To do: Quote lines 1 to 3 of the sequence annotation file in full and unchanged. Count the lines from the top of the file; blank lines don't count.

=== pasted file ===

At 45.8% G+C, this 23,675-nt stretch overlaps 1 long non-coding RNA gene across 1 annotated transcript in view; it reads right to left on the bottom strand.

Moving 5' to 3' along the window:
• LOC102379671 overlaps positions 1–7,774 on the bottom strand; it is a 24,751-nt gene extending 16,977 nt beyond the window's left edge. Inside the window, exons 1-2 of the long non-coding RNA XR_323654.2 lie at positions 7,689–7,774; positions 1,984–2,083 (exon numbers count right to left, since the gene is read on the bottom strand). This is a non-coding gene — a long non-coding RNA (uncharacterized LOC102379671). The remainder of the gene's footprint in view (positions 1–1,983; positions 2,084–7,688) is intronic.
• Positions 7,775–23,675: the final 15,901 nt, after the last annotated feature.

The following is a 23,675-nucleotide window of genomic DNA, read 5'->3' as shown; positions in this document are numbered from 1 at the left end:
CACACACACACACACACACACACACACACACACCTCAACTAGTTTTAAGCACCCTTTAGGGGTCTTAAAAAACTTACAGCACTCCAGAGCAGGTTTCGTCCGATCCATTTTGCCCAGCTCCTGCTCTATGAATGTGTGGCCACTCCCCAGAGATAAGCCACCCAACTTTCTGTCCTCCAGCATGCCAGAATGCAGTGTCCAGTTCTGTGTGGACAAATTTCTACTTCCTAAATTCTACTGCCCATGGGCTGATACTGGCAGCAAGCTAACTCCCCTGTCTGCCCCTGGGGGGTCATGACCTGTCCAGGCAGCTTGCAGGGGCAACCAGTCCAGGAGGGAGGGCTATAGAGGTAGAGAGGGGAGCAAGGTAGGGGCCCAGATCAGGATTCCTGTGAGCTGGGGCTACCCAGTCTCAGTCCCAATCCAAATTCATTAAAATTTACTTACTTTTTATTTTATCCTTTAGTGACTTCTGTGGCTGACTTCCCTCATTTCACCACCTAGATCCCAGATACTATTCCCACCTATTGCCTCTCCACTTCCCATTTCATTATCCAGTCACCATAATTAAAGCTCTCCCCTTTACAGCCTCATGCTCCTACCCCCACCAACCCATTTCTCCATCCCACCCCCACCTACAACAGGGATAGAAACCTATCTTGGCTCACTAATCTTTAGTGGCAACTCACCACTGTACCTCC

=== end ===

At 45.8% G+C, this 23,675-nt stretch overlaps 1 long non-coding RNA gene across 1 annotated transcript in view; it reads right to left on the bottom strand.

Moving 5' to 3' along the window:
• LOC102379671 overlaps positions 1–7,774 on the bottom strand; it is a 24,751-nt gene extending 16,977 nt beyond the window's left edge. Inside the window, exons 1-2 of the long non-coding RNA XR_323654.2 lie at positions 7,689–7,774; positions 1,984–2,083 (exon numbers count right to left, since the gene is read on the bottom strand). This is a non-coding gene — a long non-coding RNA (uncharacterized LOC102379671). The remainder of the gene's footprint in view (positions 1–1,983; positions 2,084–7,688) is intronic.